Shifting to the area of craft fairs, it is obvious from recent articles and letters in American Craft magazine that protests are being raised about the ever-expanding size and tradeshow atmosphere of large-scale events, particularly the Springfield shows sponsored by American Craft Enterprises and its competition. However, the Philadelphia Craft Show has managed to retain its small scale and reputation for excellence. This year, the quality there was consistently high, and yet many artists made a point of offering some things that were priced for out-of-wallet impulse buying. Also, the presence of several exhibitors from Pennsylvania who do not show in any other fairs gave this a regional flavor. (I wondered how much the makeup of the jury contributed to the show’s quality. Unlike many large fairs, which are juried by previous exhibitors, the Philadelphia show was juried by people who do not exhibit in fairs. Is that distance from the situation a positive factor in the jurying process?)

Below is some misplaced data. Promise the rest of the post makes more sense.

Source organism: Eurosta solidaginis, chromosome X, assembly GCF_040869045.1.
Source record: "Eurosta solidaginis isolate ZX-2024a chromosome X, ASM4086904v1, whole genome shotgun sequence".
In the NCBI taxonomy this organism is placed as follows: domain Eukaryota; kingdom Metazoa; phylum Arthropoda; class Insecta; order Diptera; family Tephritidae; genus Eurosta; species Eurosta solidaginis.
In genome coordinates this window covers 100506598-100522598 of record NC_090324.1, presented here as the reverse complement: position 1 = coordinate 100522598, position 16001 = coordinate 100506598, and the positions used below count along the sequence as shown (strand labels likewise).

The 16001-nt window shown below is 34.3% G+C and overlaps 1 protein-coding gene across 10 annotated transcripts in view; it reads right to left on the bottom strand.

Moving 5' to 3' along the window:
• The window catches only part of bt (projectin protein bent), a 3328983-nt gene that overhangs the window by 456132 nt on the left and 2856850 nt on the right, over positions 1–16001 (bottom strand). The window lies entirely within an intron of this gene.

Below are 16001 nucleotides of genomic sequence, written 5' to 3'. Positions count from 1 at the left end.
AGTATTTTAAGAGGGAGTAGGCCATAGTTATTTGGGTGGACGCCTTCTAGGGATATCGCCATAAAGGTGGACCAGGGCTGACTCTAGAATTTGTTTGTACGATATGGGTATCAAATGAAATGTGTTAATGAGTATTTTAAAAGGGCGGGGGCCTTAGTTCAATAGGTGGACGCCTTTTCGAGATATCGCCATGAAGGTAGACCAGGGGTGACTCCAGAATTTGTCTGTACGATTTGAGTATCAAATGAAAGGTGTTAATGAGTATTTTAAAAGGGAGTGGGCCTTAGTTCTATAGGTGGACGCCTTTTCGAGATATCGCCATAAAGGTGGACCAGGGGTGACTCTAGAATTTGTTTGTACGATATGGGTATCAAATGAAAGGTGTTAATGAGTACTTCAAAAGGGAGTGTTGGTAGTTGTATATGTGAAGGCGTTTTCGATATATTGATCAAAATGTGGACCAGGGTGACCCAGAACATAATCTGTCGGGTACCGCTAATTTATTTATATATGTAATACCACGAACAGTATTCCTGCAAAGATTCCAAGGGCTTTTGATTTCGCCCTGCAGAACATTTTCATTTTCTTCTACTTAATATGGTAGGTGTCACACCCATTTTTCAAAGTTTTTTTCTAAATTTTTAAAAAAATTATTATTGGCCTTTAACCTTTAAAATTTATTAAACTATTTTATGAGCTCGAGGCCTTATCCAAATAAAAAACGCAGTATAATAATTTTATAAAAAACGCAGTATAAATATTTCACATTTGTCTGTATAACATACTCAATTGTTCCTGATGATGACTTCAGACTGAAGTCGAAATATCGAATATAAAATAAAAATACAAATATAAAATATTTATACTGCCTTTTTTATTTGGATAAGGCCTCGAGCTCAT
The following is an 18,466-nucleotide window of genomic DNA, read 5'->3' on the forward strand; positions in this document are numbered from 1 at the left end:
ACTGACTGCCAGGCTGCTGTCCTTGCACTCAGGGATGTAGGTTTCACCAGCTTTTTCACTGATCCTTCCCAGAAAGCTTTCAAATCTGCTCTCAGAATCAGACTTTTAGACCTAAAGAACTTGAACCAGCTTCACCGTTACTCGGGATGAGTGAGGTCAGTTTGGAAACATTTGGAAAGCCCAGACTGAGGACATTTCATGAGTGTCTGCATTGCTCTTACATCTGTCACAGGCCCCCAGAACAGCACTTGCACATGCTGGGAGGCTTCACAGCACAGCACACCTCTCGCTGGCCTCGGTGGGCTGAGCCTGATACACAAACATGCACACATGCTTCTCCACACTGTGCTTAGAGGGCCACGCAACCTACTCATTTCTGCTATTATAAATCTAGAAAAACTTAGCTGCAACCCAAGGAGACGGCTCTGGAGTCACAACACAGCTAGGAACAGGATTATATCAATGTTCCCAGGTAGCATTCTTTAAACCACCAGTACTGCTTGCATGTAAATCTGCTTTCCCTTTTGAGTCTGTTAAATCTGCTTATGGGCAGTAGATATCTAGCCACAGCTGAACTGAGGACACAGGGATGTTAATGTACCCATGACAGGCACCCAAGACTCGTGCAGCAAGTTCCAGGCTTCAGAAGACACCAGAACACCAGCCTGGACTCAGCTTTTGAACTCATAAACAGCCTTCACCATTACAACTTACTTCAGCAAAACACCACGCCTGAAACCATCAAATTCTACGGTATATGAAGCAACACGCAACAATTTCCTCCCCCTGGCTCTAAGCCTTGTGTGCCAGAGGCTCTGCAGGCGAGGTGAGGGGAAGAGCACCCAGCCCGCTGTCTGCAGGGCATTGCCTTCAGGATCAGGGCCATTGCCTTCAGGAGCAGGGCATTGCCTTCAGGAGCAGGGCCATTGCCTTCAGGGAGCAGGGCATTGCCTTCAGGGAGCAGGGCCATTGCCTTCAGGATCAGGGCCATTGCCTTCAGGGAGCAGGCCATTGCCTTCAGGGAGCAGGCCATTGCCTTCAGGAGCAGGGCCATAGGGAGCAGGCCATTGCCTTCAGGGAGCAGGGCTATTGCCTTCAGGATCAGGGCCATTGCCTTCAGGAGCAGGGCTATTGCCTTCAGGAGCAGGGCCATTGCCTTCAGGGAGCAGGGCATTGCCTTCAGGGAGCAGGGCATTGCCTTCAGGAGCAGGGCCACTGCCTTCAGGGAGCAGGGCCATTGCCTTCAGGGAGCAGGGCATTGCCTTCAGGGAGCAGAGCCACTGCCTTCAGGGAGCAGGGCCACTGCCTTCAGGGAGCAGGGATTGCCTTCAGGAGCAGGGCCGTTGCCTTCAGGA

In regard to the connection with industry, it was sobering to see the current traveling retrospective exhibition of textiles by Anni Albers, organized by the Renwick Gallery. It offered a reminder that the Bauhaus goal of craftsmen designing for industry, which predated the universities’ claim on crafts, is an honorable pursuit, as well as a part of our tradition.
The above unrelated instances hardly make a case. The point, perhaps, is to suggest that there is no shortage of creativity, when it is challenged, Perhaps what is needed is not fewer artists in the marketplace but more people there who are willing to help artists grow.